Web developers generally need to be aware that there are different browser versions with different capabilities - that's not new. They decide whether IE 6 is the baseline or IE 9, and then check for features that were introduced after the baseline version.

> IMHO, falling back to defaults, or by ignoring bogus values, would make the API degrade gracefully without negatively impacting users (that is something I really like about the API today - it does that if you feed it bogus language tag or bogus option it does not understand). I think it should be the same for option values.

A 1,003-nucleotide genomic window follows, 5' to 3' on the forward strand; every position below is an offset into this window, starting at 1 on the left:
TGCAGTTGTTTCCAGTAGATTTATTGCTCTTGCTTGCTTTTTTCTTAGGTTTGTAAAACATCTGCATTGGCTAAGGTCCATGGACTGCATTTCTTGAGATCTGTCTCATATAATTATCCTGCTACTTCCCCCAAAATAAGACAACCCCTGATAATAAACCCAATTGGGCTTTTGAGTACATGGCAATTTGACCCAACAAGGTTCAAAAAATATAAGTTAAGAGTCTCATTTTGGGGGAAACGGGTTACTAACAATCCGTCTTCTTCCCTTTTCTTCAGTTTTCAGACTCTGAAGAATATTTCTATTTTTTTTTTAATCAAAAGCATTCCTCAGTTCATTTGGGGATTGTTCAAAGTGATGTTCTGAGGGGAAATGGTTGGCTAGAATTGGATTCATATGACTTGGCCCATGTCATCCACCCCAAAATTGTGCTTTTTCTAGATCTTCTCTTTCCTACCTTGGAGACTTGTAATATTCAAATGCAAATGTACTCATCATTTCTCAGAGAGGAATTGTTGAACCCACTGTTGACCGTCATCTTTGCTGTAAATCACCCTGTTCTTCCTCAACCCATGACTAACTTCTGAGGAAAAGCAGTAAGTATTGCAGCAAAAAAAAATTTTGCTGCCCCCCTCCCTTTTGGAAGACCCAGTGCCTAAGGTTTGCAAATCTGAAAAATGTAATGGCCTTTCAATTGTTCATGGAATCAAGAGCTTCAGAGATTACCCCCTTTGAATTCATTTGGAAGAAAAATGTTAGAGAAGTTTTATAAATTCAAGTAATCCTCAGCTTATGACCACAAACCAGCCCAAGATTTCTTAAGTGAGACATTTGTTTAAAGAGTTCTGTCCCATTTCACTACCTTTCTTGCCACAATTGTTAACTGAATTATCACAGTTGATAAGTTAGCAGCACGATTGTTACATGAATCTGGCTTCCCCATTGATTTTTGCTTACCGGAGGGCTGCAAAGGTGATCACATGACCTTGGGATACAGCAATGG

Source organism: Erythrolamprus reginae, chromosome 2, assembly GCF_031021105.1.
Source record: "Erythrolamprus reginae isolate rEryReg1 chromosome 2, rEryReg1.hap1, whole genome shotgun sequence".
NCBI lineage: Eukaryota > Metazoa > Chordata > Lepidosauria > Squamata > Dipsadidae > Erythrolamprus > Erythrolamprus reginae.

> I would also argue that having the above throw is inconsistent with the rest of the API. The API already provides nice fallbacks to defaults in most cases. For example, today (without i18n API support), calling any of the to*LocaleString() simply "just works" - overcoming side-effect 2 above and not punishing users with an exception. I think most developers would expect that kind of fallback behaviour - you are guaranteed to get a date/time/number that the user will understand (even if it's not as pretty as a custom formatted one):
> x.toLocaleTimeString("en", {foo: "bar"})
> //"12:00:00 AM"
> x.toLocaleTimeString("klingon", {foo: "bar"})
> //"12:00:00 AM"
> …and so on… which is a great graceful fallback behaviour .